Viruses can also do it. The most common one to take advantage of this is the cold sore, virus herpes simplex virus, and patients can get a condition called eczema herpeticum. That's when the cold sore virus, which normally might just make a couple of little blisters by your mouth, in these patients, because their skin barriers damaged, it can spread all over. They can get extremely sick. You can even die from the cold sore virus in this context, and it's actually a bit scary. So, those patients sometimes will say, you have to go to the hospital, we have to get you intravenous antiviral medicine to kill this thing so it doesn't hurt you. That's just some of the stuff that we see.
[Amy Risley] Having a healthy skin barrier that's functioning and not leaky is really critical to your overall health and wellness. We often think about skincare as an anti-aging vehicle and women start to use skincare, maybe in their teens, early 20s, but really, we're not talking about skin barrier health as something that we all should do as part of our sort of daily hygiene. We think about brushing our teeth and wearing our sunscreen, and we learn all these things from an early age, but we don't talk about taking care of the skin barrier from an early age. What do you think that we could be and should be doing from childhood to really look after that barrier and how important is it to include a skin barrier regimen as part of our daily hygiene?
[Dr. Peter Lio] Gosh, it's so amazing that the barrier works as well as it does, and it's something, you're right, we take it for granted. You just assume your skin barrier will be great. I think we are learning more and more that probably, and this is still in the hypothesis domain, but we think that a lot of the aspects of modern life might be why we're seeing trouble with the skin barrier and now we're seeing more eczema than we've ever seen before. Historically, this has been around for quite some time, but never in the numbers that we're seeing.
Sometimes you look at these things and since World War II, it's multiple, multiple times more. Clearly, it's not just genetic. That explains some of it, but there must be some part of the contribution from the environment. It may have something to do with modern life. Sometimes we think it's our bathing practices, that we bathe a lot more than in old times. People probably didn't bathe as much. And maybe some of the products we're using on our skin, like particularly harsh soaps and cleansers. They really strip a lot of the natural fats and lipids.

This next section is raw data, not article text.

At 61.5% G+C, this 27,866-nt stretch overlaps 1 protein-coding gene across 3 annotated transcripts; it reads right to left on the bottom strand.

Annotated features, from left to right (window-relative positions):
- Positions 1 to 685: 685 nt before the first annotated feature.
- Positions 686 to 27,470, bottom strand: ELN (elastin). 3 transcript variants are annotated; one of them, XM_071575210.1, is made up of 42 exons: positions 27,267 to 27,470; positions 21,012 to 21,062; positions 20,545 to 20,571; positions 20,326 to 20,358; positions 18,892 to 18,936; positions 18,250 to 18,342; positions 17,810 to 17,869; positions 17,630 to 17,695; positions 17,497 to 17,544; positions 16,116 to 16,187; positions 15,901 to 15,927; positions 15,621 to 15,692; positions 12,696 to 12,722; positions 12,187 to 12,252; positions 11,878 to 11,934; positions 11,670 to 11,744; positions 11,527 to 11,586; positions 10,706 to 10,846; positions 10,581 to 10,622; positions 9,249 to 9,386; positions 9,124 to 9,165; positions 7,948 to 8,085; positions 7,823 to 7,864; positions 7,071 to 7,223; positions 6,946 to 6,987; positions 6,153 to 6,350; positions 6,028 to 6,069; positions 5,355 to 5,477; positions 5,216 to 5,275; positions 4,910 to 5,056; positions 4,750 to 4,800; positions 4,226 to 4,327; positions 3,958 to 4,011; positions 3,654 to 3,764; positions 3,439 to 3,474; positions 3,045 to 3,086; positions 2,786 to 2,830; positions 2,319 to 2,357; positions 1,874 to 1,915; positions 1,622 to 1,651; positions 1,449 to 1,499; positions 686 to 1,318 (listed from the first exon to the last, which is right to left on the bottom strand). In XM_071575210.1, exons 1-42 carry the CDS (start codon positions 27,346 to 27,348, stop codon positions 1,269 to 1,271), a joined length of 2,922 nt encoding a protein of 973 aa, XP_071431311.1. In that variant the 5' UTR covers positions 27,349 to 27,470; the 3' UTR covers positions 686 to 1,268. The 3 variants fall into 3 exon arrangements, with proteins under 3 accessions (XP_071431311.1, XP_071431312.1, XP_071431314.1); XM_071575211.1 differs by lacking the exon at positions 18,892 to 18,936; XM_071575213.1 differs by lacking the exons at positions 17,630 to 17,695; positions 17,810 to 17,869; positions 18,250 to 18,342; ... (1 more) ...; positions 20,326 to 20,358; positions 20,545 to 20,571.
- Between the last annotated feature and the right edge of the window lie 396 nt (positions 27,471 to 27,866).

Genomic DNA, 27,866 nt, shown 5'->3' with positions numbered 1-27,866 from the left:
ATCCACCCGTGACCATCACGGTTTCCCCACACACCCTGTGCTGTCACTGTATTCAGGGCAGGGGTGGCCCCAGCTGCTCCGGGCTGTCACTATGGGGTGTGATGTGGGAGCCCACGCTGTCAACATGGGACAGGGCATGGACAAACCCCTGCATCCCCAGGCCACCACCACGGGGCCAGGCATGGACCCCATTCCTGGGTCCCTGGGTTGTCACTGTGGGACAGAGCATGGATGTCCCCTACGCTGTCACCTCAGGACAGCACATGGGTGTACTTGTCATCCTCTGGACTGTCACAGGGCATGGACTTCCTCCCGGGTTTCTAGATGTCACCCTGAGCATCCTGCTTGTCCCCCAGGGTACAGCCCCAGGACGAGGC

I think part of the problem is we don't exactly know what to teach yet and I think that's been a little bit of a sticking point. We don't know what to say, but I think in general, I do think that high risk families should try to use the gentlest, gentlest products on the baby's skin and on their own skin to try to use things. I, for example, am a big fan of more oil based cleansers now. I think that's a really nice niche. I believe you guys have one too. That's quite nice.
[Amy Risley] We do. Thank you.
[Dr. Peter Lio] Yes.
[Amy Risley] Foaming Oil Cleanser.
[Dr. Peter Lio] Absolutely. I think that's a better way for a lot of patients. I also think that yes, using a good moisturizer to protect your skin, particularly after bathing is a really good best practices. Again, we don't want people putting unnecessary chemicals. I don't want them exposed to stuff they don't need to be. So, that's why I think finding a good high quality moisturizer that feels good and is accessible can really make a big difference, but I'm excited to see, as we learn a little bit more and more of these studies come out, maybe we will have a better consensus guideline to say, look, everyone should do X, Y, and Z for their babies. Until then, we're a little bit stuck.
[Amy Risley] And just learn how to put moisturizer on from an early age. The interesting thing is, is body care is really growing as a category of skin care right now, certainly at Sephora, it's starting to explode. I'm so happy about that because we don't often think about from the neck down, and the face is wonderful, but it's a tiny percentage of our overall skin barrier, and the rest of us really needs that nurture and care and hydration as well.
It would be wonderful if we could get barrier health included as part of all of our sort of daily health regimen or hygiene regimen from an early age. You're also trained in acupuncture, and how does medical puncture sort of factor into treatment of skin issues and how does it particularly work in helping with dermatological skin concerns?